North Carolina invests in world-class plant science research

A plant sciences research complex at NC State University got a big boost this week as voters approved a $2 billion bond package that includes $85 million for the Centennial Campus building.

College of Agriculture and Life Sciences Dean Richard Linton said the March 15 vote is a historic milestone for the college and “a once-in-a-lifetime opportunity for North Carolina agriculture and our growing life sciences community.”

The plant sciences building will facilitate research aimed at increasing agricultural yields in ways that protect the environment and strengthen the economy.

It is part of a larger, interdisciplinary initiative focused on making North Carolina the global hub for plant sciences. A feasibility study released in 2015 showed that the initiative could add up to 32,000 jobs and boost associated economic output by $9.2 billion by 2024.

NC State’s Chancellor Randy Woodson said the building is the “first step in our interdisciplinary approach of bringing together North Carolina’s agriculture community with the great biotech industry we have here in the (Research) Triangle and across the state.”

Agriculture is North Carolina’s economic engine, generating $76 billion a year, and agricultural groups have shown strong support of the plant sciences initiative. More than 40 agricultural commodity and other groups have contributed about $9 million to the effort.

In the research complex, university officials will bring scientists from various disciplines – including crop and horticultural science, soil science, plant pathology, entomology, plant and microbial biology and biochemistry – together with engineers, mathematicians, physicists and economists from the university, government and industry.

Dean Richard Linton of NC State University's College of Agriculture and Life Sciences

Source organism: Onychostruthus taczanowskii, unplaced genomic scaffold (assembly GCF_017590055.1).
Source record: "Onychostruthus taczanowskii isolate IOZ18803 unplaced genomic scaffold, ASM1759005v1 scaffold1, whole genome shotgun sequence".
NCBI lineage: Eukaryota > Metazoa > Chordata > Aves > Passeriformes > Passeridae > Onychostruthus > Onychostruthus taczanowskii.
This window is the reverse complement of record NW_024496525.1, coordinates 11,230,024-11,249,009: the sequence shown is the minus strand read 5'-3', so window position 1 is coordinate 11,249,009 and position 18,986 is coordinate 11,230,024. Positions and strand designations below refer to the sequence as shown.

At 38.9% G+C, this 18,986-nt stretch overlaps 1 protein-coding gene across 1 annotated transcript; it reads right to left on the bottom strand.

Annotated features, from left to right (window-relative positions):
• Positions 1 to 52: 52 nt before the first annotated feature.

Dean Richard Linton of NC State University’s College of Agriculture and Life Sciences

Noting that 85 percent of future jobs in agriculture nationwide and globally will involve plant sciences, Linton said, “It’s our responsibility to help prepare for that future. That’s what the Plant Sciences Initiative is all about.”

“It’s also about ensuring that our students have access to world-class facilities that inspire innovation, collaborative and interdisciplinary problem-solving that will make them much better prepared for the job market and for leadership in the agricultural and life sciences,” he added.

The Plant Sciences Initiative evolved from discussions that CALS administration had a few years ago with thousands of stakeholders in farming, agribusiness, science and technology as the college developed its strategic plan, Linton said. Stakeholders called for more research that enhances agricultural productivity and profitability and that spins off agricultural biotechnology companies.

On Friday March 18, three days after the bond vote, the university will convene task forces to help guide the initiative’s next steps: Experts from the university and agriculture-related organizations and industries make up the task forces, which will make recommendations in four areas: governance and leadership; research and technology; advocacy and resource development; and workforce education and consumer awareness.

— D. Shore